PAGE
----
“As to the alleged indications of an approaching collapse of dogmatic belief," says the writer, “it should be remembered that appearances of this kind may very easily be taken for a great deal more than they are worth. That scepticism, both in its negative and positive forms, is more outspoken than formerly makes it a more noticeable and impressive phenomenon, but does not therefore prove that it is really more widespread or influential than it was, e.g., in the eighteenth century. The open avowal of sceptical views is partly a recoil from the more earnest and explicit avowal of religious convictions, and partly a consequence of it. The plain-spoken frankness or fierceness of sceptical literature testifies among other things to the acknowledged vitality of the religion which it assails. Men do not care to waste their sturdiest blows on a prostrate foe. Those who think religion is really losing its hold on the world might fairly be asked to account for the prominent place occupied by religious considerations in all the great wars and social revolutions of the present century, not excepting the critical struggle in the East which is going on before our eyes at the present moment."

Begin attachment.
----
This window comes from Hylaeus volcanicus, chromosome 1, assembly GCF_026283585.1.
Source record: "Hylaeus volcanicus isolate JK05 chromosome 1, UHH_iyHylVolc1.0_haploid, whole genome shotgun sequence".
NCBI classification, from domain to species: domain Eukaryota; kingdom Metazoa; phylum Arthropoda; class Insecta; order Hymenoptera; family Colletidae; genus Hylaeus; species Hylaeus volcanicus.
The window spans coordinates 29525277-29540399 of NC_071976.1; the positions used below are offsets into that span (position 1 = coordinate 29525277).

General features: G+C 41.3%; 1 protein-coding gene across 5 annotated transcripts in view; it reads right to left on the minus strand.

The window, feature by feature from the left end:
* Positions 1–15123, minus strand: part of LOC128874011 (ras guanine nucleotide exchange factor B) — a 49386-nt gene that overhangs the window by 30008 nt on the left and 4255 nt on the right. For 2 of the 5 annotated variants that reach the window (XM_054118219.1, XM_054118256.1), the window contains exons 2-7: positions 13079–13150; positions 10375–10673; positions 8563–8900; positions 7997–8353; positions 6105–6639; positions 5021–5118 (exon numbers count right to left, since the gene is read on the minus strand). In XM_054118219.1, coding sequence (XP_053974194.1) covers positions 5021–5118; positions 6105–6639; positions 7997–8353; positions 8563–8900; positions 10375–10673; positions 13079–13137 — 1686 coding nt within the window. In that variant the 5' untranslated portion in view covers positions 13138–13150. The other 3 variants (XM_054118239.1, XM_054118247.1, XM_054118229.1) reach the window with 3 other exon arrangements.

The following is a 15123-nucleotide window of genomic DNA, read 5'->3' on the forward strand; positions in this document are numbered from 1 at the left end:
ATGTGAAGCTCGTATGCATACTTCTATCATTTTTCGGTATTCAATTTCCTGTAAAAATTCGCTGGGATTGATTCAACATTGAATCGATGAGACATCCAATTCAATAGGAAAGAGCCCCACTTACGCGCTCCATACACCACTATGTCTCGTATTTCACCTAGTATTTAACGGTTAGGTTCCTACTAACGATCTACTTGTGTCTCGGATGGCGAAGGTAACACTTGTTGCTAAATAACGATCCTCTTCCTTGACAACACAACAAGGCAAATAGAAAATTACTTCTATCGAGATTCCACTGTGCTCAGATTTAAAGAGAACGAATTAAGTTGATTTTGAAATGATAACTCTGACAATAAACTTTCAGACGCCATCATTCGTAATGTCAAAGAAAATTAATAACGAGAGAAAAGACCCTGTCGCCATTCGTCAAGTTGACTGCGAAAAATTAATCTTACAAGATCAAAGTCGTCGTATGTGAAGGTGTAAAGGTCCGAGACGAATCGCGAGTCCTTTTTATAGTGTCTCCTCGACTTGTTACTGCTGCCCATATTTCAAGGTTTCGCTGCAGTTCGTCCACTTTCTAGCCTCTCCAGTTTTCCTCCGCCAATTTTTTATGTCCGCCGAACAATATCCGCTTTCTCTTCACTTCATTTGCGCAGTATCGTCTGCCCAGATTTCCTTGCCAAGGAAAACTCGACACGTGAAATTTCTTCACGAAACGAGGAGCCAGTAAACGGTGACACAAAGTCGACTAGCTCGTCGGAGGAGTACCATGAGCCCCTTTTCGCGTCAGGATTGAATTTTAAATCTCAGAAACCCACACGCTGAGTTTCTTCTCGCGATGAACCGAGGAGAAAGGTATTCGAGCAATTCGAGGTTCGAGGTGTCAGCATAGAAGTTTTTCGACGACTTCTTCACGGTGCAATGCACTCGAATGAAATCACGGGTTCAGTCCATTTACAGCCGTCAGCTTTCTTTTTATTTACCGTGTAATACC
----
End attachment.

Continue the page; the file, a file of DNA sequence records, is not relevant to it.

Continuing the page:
English Christianity may even gather reassurance from the case of France. There is vastly more religious faith in France, I venture to think, at this moment than there has been since the terrible revolution. May I not go further, and say that there is more religious faith and feeling now than for a hundred years past ? And yet Christianity in France stands at every disadvantage. It is identified in its popular form with superstitions which are not only idolatrous in their aspect, but heathenish in their character. In popular belief it has been identified with all the wrongs and tyrannies which helped so largely to provoke the revolution.
On the other hand, atheistic unbelief has claimed identity in France with all liberty, whether moral or intellectual, or civil and political, and with all enlightened progress. Nor have the claims of religion been recommended, or its position improved, by the tactics of Ultramontanism during the last five-and-twenty years. Nevertheless, in spite of all these disadvantages, the strongest instincts of national self-preservation have gradually linked themselves into a steadfast array and union against atheistic principles and theories. The strength of Ultramontanism, that which has made it so fòrmidable a power, that which has compelled the nation, though it fears and hates it, yet to tolerate and even to a certain extent to indulge it, is that the nation dreads and loathes atheistic politics even more than it fears and hates Ultramontanism. The nation cannot live without some faith, some religion, some ground of conscience, some basis of morals. It craves a religion which shall not be Ultramontane,